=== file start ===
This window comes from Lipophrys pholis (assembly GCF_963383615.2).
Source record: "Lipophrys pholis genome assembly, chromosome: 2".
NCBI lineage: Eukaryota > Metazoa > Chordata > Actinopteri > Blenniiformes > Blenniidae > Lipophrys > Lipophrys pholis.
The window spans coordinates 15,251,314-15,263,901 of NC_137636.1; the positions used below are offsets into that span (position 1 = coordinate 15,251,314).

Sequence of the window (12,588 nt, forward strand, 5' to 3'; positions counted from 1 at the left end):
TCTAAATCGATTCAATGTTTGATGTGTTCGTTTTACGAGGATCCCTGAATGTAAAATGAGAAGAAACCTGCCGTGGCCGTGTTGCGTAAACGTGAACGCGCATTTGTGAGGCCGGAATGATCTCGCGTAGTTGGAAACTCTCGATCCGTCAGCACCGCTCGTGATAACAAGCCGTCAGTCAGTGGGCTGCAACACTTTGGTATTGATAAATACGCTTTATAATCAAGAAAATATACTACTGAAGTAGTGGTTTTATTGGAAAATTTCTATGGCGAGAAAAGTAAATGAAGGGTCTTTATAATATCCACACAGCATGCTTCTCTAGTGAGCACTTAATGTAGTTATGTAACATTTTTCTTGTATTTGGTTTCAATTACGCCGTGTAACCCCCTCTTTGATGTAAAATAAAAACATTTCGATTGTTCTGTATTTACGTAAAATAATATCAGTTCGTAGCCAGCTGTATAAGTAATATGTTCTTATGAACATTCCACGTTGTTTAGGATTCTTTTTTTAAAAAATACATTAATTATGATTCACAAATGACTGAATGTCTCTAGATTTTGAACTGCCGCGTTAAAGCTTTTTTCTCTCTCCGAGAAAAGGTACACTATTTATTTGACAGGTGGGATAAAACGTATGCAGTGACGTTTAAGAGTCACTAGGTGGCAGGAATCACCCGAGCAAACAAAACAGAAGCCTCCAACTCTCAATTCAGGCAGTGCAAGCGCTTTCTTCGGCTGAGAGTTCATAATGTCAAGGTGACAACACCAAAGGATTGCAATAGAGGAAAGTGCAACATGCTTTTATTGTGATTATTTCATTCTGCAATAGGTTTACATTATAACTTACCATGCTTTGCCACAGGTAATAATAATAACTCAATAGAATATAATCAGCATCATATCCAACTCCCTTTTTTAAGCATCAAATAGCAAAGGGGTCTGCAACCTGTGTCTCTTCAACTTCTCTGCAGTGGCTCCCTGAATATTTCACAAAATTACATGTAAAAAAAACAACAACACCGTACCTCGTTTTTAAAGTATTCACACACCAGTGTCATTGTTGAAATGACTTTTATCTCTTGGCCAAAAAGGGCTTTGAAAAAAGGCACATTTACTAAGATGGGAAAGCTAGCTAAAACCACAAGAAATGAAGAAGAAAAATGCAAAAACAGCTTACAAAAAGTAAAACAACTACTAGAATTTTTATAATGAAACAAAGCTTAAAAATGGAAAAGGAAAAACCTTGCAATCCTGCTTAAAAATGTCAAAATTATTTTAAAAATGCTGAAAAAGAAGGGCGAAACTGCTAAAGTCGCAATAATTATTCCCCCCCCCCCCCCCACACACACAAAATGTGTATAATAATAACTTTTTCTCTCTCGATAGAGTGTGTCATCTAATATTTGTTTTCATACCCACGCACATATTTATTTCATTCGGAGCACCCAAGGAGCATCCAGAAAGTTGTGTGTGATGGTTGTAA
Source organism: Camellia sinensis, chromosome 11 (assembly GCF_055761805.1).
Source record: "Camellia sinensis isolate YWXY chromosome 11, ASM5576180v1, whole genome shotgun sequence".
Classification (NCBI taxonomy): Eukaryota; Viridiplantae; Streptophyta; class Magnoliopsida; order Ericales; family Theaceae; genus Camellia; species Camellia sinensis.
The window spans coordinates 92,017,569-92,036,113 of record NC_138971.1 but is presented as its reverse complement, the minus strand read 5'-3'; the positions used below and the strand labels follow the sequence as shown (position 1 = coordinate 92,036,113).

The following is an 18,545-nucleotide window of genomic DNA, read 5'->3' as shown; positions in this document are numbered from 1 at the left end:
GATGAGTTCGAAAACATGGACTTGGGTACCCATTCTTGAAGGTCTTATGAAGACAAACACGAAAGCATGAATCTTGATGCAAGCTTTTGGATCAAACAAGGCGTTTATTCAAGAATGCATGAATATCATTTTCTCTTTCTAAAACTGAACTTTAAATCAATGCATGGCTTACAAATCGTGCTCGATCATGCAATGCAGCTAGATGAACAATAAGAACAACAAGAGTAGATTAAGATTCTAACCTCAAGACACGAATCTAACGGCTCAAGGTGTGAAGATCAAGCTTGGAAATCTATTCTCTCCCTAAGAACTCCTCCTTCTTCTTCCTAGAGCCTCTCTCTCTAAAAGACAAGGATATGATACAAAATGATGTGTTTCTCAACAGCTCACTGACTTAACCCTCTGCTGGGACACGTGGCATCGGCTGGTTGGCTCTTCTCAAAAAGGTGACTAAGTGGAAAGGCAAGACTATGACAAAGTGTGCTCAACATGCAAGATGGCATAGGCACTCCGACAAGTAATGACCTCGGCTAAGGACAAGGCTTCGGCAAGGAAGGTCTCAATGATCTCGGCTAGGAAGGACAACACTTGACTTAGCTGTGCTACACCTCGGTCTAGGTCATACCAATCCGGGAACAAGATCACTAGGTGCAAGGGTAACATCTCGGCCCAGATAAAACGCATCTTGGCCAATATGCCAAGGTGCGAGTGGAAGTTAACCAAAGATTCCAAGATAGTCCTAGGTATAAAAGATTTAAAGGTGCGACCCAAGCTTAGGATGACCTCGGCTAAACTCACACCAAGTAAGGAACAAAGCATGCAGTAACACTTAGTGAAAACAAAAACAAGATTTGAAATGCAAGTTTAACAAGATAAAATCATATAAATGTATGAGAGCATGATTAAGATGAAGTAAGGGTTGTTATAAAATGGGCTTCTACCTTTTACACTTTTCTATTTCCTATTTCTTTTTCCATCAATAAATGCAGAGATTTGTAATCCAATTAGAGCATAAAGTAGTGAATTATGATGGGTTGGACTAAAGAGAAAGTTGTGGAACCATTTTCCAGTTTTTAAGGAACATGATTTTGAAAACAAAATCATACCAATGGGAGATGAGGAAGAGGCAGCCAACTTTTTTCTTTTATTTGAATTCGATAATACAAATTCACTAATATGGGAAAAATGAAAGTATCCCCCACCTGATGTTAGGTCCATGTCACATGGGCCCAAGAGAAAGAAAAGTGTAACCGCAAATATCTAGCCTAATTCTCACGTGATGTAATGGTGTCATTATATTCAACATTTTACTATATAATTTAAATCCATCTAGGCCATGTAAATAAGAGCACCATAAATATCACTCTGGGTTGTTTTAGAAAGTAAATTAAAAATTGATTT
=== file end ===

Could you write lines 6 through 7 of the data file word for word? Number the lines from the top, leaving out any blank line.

TCTAAATCGATTCAATGTTTGATGTGTTCGTTTTACGAGGATCCCTGAATGTAAAATGAGAAGAAACCTGCCGTGGCCGTGTTGCGTAAACGTGAACGCGCATTTGTGAGGCCGGAATGATCTCGCGTAGTTGGAAACTCTCGATCCGTCAGCACCGCTCGTGATAACAAGCCGTCAGTCAGTGGGCTGCAACACTTTGGTATTGATAAATACGCTTTATAATCAAGAAAATATACTACTGAAGTAGTGGTTTTATTGGAAAATTTCTATGGCGAGAAAAGTAAATGAAGGGTCTTTATAATATCCACACAGCATGCTTCTCTAGTGAGCACTTAATGTAGTTATGTAACATTTTTCTTGTATTTGGTTTCAATTACGCCGTGTAACCCCCTCTTTGATGTAAAATAAAAACATTTCGATTGTTCTGTATTTACGTAAAATAATATCAGTTCGTAGCCAGCTGTATAAGTAATATGTTCTTATGAACATTCCACGTTGTTTAGGATTCTTTTTTTAAAAAATACATTAATTATGATTCACAAATGACTGAATGTCTCTAGATTTTGAACTGCCGCGTTAAAGCTTTTTTCTCTCTCCGAGAAAAGGTACACTATTTATTTGACAGGTGGGATAAAACGTATGCAGTGACGTTTAAGAGTCACTAGGTGGCAGGAATCACCCGAGCAAACAAAACAGAAGCCTCCAACTCTCAATTCAGGCAGTGCAAGCGCTTTCTTCGGCTGAGAGTTCATAATGTCAAGGTGACAACACCAAAGGATTGCAATAGAGGAAAGTGCAACATGCTTTTATTGTGATTATTTCATTCTGCAATAGGTTTACATTATAACTTACCATGCTTTGCCACAGGTAATAATAATAACTCAATAGAATATAATCAGCATCATATCCAACTCCCTTTTTTAAGCATCAAATAGCAAAGGGGTCTGCAACCTGTGTCTCTTCAACTTCTCTGCAGTGGCTCCCTGAATATTTCACAAAATTACATGTAAAAAAAACAACAACACCGTACCTCGTTTTTAAAGTATTCACACACCAGTGTCATTGTTGAAATGACTTTTATCTCTTGGCCAAAAAGGGCTTTGAAAAAAGGCACATTTACTAAGATGGGAAAGCTAGCTAAAACCACAAGAAATGAAGAAGAAAAATGCAAAAACAGCTTACAAAAAGTAAAACAACTACTAGAATTTTTATAATGAAACAAAGCTTAAAAATGGAAAAGGAAAAACCTTGCAATCCTGCTTAAAAATGTCAAAATTATTTTAAAAATGCTGAAAAAGAAGGGCGAAACTGCTAAAGTCGCAATAATTATTCCCCCCCCCCCCCCCACACACACAAAATGTGTATAATAATAACTTTTTCTCTCTCGATAGAGTGTGTCATCTAATATTTGTTTTCATACCCACGCACATATTTATTTCATTCGGAGCACCCAAGGAGCATCCAGAAAGTTGTGTGTGATGGTTGTAA
Source organism: Camellia sinensis, chromosome 11 (assembly GCF_055761805.1).